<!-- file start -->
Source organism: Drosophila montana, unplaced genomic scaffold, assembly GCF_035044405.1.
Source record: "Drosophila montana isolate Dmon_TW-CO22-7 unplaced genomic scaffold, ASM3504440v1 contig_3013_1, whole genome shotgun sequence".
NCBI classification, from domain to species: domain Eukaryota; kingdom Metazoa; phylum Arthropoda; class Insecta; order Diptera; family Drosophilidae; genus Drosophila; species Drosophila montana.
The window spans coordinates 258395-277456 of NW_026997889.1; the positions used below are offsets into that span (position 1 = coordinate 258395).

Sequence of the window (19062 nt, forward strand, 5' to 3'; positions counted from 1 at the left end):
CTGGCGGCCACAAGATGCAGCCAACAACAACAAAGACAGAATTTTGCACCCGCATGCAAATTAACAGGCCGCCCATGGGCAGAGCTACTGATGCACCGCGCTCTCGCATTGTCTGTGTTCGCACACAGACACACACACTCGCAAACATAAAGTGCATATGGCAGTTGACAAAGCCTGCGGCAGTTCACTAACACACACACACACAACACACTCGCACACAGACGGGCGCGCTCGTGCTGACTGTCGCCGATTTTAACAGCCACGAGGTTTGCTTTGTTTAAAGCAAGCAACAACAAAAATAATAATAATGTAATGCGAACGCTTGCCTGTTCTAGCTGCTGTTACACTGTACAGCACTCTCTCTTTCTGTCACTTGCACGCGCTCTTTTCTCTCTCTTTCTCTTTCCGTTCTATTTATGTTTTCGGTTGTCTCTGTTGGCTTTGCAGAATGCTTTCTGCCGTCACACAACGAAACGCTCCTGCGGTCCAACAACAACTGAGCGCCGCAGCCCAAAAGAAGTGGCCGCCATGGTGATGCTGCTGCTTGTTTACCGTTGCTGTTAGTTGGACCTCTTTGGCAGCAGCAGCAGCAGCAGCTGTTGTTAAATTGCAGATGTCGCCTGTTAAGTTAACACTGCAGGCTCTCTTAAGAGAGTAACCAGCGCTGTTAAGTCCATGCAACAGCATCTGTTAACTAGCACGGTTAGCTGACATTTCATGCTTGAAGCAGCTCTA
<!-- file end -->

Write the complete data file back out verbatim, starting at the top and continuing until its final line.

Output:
Source organism: Drosophila montana, unplaced genomic scaffold, assembly GCF_035044405.1.
Source record: "Drosophila montana isolate Dmon_TW-CO22-7 unplaced genomic scaffold, ASM3504440v1 contig_3013_1, whole genome shotgun sequence".
NCBI classification, from domain to species: domain Eukaryota; kingdom Metazoa; phylum Arthropoda; class Insecta; order Diptera; family Drosophilidae; genus Drosophila; species Drosophila montana.
The window spans coordinates 258395-277456 of NW_026997889.1; the positions used below are offsets into that span (position 1 = coordinate 258395).

Sequence of the window (19062 nt, forward strand, 5' to 3'; positions counted from 1 at the left end):
CTGGCGGCCACAAGATGCAGCCAACAACAACAAAGACAGAATTTTGCACCCGCATGCAAATTAACAGGCCGCCCATGGGCAGAGCTACTGATGCACCGCGCTCTCGCATTGTCTGTGTTCGCACACAGACACACACACTCGCAAACATAAAGTGCATATGGCAGTTGACAAAGCCTGCGGCAGTTCACTAACACACACACACACAACACACTCGCACACAGACGGGCGCGCTCGTGCTGACTGTCGCCGATTTTAACAGCCACGAGGTTTGCTTTGTTTAAAGCAAGCAACAACAAAAATAATAATAATGTAATGCGAACGCTTGCCTGTTCTAGCTGCTGTTACACTGTACAGCACTCTCTCTTTCTGTCACTTGCACGCGCTCTTTTCTCTCTCTTTCTCTTTCCGTTCTATTTATGTTTTCGGTTGTCTCTGTTGGCTTTGCAGAATGCTTTCTGCCGTCACACAACGAAACGCTCCTGCGGTCCAACAACAACTGAGCGCCGCAGCCCAAAAGAAGTGGCCGCCATGGTGATGCTGCTGCTTGTTTACCGTTGCTGTTAGTTGGACCTCTTTGGCAGCAGCAGCAGCAGCAGCTGTTGTTAAATTGCAGATGTCGCCTGTTAAGTTAACACTGCAGGCTCTCTTAAGAGAGTAACCAGCGCTGTTAAGTCCATGCAACAGCATCTGTTAACTAGCACGGTTAGCTGACATTTCATGCTTGAAGCAGCTCTA